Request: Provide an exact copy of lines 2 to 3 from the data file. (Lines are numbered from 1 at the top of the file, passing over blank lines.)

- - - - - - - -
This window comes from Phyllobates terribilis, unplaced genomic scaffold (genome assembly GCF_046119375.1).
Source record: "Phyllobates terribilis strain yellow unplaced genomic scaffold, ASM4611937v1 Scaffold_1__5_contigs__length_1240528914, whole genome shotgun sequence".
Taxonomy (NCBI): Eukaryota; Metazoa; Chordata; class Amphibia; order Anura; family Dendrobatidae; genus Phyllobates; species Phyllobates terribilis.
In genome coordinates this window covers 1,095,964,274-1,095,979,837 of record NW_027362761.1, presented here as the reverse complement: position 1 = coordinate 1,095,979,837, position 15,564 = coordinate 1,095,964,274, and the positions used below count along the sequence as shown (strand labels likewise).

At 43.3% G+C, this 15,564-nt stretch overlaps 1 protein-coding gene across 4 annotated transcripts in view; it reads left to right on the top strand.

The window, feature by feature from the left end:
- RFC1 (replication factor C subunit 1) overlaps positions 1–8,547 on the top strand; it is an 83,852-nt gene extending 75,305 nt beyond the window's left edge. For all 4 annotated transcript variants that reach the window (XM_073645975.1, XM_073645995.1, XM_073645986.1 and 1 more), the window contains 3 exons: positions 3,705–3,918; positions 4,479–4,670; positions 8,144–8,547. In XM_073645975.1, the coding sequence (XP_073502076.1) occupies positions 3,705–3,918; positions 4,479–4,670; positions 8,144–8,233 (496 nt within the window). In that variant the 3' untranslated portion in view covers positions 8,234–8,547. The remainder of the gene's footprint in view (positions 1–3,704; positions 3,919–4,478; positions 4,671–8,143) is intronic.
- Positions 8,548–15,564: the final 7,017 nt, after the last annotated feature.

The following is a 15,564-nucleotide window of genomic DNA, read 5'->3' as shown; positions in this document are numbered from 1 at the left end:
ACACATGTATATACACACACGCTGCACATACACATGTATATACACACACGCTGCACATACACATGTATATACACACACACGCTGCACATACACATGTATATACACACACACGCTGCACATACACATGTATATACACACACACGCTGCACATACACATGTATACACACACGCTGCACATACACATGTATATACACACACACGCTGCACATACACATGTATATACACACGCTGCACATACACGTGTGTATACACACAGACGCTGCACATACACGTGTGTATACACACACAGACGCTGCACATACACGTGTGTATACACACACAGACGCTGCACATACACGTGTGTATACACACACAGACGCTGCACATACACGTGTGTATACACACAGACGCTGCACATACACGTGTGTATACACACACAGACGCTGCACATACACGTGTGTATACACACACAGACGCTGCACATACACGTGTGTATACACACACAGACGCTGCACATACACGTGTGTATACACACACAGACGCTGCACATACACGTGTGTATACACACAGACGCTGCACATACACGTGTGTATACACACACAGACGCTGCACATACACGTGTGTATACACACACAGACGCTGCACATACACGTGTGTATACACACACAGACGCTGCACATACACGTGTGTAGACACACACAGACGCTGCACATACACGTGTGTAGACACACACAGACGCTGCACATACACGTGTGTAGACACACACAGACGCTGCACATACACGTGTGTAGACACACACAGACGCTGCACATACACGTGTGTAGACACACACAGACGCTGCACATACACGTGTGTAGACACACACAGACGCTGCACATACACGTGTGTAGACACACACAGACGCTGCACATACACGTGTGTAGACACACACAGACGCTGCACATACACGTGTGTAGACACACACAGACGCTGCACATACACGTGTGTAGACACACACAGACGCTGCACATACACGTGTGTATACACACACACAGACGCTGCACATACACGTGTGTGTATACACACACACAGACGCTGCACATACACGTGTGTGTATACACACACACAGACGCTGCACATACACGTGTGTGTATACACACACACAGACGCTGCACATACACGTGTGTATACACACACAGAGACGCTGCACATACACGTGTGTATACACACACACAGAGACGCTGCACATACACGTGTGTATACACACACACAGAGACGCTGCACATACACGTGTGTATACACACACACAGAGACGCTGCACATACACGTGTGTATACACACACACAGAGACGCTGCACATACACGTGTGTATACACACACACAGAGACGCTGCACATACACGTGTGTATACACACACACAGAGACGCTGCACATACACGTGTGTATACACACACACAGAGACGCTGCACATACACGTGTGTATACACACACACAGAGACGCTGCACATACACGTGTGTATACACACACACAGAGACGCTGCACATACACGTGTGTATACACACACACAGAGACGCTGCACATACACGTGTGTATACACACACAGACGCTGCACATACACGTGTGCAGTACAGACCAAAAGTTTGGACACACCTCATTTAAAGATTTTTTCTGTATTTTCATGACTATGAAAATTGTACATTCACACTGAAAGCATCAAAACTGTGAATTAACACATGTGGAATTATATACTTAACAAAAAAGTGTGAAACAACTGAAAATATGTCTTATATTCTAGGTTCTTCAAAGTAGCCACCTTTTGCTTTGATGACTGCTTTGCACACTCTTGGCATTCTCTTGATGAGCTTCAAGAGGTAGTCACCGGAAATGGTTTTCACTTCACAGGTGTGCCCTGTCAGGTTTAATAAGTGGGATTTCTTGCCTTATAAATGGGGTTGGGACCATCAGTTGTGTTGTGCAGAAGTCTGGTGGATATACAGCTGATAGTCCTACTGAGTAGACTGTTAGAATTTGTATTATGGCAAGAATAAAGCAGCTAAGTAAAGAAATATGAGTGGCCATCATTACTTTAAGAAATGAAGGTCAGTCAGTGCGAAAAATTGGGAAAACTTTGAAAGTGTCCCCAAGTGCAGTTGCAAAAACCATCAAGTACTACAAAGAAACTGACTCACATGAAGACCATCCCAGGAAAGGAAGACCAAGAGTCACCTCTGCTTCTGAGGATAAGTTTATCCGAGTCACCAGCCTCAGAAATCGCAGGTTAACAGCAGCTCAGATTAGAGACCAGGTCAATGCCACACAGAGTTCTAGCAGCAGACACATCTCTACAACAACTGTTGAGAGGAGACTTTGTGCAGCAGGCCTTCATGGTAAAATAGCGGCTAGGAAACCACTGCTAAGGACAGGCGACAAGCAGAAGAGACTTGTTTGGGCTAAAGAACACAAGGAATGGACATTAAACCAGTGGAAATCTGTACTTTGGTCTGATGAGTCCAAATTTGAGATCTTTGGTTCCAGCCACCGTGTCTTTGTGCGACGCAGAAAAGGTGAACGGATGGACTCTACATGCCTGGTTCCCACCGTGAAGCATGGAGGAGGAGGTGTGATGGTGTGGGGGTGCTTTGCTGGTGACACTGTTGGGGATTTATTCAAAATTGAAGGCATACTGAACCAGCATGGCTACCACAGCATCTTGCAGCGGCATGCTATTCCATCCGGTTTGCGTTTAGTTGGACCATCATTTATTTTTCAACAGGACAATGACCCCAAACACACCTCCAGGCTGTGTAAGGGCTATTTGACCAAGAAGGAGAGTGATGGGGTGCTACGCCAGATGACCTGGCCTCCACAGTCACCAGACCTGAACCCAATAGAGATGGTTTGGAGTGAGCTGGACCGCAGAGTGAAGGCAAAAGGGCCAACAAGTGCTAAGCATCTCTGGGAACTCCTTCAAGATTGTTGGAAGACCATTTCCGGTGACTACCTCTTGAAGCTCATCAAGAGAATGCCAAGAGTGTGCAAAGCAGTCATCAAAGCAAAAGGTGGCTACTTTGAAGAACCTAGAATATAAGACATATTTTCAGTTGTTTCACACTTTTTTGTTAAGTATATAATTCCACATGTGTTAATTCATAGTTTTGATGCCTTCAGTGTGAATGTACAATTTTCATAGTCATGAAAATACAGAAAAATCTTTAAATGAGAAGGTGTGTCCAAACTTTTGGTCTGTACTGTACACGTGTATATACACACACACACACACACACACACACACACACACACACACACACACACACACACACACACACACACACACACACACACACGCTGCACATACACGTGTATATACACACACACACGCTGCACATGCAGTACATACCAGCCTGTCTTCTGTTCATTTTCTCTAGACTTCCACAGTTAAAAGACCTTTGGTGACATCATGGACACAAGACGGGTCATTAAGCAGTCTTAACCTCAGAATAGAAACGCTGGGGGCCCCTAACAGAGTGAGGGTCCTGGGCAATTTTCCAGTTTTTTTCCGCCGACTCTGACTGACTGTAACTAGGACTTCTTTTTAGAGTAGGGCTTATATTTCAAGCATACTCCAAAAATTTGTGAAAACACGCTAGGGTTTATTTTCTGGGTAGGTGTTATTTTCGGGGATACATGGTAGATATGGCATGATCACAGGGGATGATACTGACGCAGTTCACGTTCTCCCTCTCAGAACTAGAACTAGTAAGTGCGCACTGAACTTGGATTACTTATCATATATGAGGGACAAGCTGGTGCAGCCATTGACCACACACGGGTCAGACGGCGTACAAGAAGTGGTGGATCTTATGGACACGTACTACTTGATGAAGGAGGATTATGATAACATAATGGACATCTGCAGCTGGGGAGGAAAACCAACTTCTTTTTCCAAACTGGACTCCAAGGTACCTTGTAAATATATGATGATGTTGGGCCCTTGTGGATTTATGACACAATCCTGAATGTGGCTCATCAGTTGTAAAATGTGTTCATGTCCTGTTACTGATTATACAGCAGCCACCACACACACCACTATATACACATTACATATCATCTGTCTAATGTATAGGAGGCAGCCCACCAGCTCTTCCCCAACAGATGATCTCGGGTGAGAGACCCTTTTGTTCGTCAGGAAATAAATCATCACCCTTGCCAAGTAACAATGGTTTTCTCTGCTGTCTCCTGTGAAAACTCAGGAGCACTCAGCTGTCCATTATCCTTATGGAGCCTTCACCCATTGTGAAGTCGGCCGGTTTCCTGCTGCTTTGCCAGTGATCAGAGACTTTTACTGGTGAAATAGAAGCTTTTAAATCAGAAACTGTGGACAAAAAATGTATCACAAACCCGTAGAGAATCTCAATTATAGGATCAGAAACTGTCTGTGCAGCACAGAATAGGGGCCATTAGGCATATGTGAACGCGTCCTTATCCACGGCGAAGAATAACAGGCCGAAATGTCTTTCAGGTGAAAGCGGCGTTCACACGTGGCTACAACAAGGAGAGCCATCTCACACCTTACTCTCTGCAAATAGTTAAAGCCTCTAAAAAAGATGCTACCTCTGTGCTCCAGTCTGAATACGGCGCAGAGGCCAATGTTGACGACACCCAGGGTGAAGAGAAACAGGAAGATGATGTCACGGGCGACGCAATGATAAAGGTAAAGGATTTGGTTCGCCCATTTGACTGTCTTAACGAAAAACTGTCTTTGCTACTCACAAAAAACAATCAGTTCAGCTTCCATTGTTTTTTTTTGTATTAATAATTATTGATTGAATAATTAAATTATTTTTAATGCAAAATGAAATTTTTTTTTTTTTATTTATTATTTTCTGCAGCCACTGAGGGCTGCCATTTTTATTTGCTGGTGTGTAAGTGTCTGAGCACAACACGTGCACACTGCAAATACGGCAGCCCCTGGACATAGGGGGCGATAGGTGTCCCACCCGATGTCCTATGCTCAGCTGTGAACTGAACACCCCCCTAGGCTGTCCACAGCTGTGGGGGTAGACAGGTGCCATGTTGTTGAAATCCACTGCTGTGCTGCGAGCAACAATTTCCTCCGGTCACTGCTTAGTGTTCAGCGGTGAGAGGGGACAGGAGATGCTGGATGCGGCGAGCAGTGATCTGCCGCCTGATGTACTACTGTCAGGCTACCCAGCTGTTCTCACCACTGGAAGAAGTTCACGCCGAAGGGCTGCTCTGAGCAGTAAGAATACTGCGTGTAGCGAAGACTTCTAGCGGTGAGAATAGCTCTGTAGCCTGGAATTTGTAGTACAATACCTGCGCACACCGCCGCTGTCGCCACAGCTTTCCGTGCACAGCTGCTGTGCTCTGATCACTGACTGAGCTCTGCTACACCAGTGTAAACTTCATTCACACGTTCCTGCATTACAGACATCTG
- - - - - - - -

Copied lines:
Source record: "Phyllobates terribilis strain yellow unplaced genomic scaffold, ASM4611937v1 Scaffold_1__5_contigs__length_1240528914, whole genome shotgun sequence".
Taxonomy (NCBI): Eukaryota; Metazoa; Chordata; class Amphibia; order Anura; family Dendrobatidae; genus Phyllobates; species Phyllobates terribilis.